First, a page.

Warmly,

      Dr. Erica

  6. Hi Erica ,
    this is a beautiful Article,
    I value all my senses ,but for relationship
    I have the feeling ,there is another sense
    as well ,it is my soul sense ,I would call it.
    this is how I feel best .
    Thank you

  7. Dr. Erica,

    I love the feeling of response using our voices. It works and is a straight way to help heal. When we take our time to respond to others and use a calm voice with a certain rhythm to it. The response is the same from the other person.

    I once calmed our crowed in the V.F.W. by not yelling as so many others were doing. Yet, taking all my will to keep responding with a calm yet strong tone which would decrease and bring everyone back to normal. Always, smiling as I spoke to calm these Vets. It works and is felt even to those who normally would not respond to physical restraints.

    Thank you Dr. Erica for loving us and giving usable tips.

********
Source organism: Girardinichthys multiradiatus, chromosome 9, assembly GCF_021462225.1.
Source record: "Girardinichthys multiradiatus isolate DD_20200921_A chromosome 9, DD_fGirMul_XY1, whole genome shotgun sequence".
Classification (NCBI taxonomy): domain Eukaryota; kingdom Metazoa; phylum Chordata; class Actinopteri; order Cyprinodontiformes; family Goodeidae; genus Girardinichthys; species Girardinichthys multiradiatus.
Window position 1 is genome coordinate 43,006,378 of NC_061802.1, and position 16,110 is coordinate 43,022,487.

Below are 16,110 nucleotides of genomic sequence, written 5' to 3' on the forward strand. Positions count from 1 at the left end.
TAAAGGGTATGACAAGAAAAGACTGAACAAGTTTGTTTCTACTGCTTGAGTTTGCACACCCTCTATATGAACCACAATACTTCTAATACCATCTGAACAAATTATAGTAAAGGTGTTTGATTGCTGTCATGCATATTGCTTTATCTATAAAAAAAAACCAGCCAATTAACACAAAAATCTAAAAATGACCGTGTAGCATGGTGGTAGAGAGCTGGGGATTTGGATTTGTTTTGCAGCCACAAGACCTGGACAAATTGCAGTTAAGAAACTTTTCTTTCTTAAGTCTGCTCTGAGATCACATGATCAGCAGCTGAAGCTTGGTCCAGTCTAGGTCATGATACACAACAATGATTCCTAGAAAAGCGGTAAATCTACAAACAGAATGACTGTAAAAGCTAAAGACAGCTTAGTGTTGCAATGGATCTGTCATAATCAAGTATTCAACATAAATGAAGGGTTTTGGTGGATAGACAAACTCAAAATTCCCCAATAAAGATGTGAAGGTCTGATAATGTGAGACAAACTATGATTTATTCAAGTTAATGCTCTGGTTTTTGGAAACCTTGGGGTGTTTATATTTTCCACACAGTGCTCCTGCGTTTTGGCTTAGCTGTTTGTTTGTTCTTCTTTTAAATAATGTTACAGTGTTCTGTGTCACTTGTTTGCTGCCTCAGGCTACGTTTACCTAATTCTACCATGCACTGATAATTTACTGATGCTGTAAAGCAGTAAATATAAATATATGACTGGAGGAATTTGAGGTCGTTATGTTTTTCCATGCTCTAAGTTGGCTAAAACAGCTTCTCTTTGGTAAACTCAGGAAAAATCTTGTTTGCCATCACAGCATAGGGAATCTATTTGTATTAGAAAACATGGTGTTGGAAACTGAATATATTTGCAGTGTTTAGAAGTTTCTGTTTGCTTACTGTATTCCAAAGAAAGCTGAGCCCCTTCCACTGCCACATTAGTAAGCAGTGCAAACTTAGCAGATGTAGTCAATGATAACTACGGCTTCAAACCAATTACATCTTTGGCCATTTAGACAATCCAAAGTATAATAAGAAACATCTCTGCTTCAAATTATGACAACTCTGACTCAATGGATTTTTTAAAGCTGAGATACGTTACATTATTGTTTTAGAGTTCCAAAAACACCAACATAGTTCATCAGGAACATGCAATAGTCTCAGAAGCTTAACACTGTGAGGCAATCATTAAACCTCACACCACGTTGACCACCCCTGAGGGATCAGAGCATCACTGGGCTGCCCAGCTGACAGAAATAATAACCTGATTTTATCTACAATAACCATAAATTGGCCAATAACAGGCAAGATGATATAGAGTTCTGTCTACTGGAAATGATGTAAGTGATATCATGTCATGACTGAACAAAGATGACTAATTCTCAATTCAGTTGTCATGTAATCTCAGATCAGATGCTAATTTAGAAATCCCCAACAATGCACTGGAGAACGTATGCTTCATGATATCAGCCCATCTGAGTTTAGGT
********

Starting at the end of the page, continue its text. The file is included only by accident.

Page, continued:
8. Hey Dr. Erica,

    Nice post. You know I think of this quite often as a matter of fact and to be honest with you, I believe there’s a sixth sense that I’m focused on mainly. There’s a feeling behind everything I do it seems that takes precedence, whether I’m dancing, talking to someone, going out to eat, or playing the piano.

    In a relationship it seems like it’s the feeling behind each sense for me. Maybe I’m more sensitive than others. I couldn’t tell you. It seems like I’m always trying to feel the meaning behind a relationship more so than the senses itself. I don’t know if this makes sense.

    But anyways, this was a great post to think about! Thanks for sharing and I hope you have a fantastic rest of the week!

    • Sherman,

      If you are focusing on that 6th sense most of the time, you are rare – especially for a man. Most of us ignore and overlook that 6th sense and we don’t even pay much attention to our other senses until some big event happens. Falling in love, that wonderful sensation, leads to a heightening of all of our senses. So does a horrific traumatic event. The key to fully living is to tune into our senses all the time.